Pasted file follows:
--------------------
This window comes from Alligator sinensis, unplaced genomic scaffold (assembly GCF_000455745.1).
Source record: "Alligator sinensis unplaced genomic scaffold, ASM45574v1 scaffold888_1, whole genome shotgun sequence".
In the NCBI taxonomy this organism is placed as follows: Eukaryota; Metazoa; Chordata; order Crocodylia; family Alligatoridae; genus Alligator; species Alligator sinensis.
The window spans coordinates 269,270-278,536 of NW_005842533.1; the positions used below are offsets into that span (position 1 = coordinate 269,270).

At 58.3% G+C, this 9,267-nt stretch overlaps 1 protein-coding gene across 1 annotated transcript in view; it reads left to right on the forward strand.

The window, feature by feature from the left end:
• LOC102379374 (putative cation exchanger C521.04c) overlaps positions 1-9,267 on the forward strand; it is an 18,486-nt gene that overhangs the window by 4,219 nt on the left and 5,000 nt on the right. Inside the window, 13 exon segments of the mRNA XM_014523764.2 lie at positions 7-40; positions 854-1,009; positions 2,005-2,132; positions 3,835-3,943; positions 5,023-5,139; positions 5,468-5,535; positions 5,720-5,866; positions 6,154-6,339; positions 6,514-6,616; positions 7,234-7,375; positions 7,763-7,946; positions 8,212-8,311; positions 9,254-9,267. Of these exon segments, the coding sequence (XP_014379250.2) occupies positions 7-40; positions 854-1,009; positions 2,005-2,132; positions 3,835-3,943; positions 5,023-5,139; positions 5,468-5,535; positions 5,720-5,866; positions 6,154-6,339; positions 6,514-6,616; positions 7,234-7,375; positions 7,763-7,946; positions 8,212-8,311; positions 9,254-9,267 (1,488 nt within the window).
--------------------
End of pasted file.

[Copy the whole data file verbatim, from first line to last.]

This window comes from Alligator sinensis, unplaced genomic scaffold (assembly GCF_000455745.1).
Source record: "Alligator sinensis unplaced genomic scaffold, ASM45574v1 scaffold888_1, whole genome shotgun sequence".
In the NCBI taxonomy this organism is placed as follows: Eukaryota; Metazoa; Chordata; order Crocodylia; family Alligatoridae; genus Alligator; species Alligator sinensis.
The window spans coordinates 269,270-278,536 of NW_005842533.1; the positions used below are offsets into that span (position 1 = coordinate 269,270).

At 58.3% G+C, this 9,267-nt stretch overlaps 1 protein-coding gene across 1 annotated transcript in view; it reads left to right on the forward strand.

The window, feature by feature from the left end:
• LOC102379374 (putative cation exchanger C521.04c) overlaps positions 1-9,267 on the forward strand; it is an 18,486-nt gene that overhangs the window by 4,219 nt on the left and 5,000 nt on the right. Inside the window, 13 exon segments of the mRNA XM_014523764.2 lie at positions 7-40; positions 854-1,009; positions 2,005-2,132; positions 3,835-3,943; positions 5,023-5,139; positions 5,468-5,535; positions 5,720-5,866; positions 6,154-6,339; positions 6,514-6,616; positions 7,234-7,375; positions 7,763-7,946; positions 8,212-8,311; positions 9,254-9,267. Of these exon segments, the coding sequence (XP_014379250.2) occupies positions 7-40; positions 854-1,009; positions 2,005-2,132; positions 3,835-3,943; positions 5,023-5,139; positions 5,468-5,535; positions 5,720-5,866; positions 6,154-6,339; positions 6,514-6,616; positions 7,234-7,375; positions 7,763-7,946; positions 8,212-8,311; positions 9,254-9,267 (1,488 nt within the window).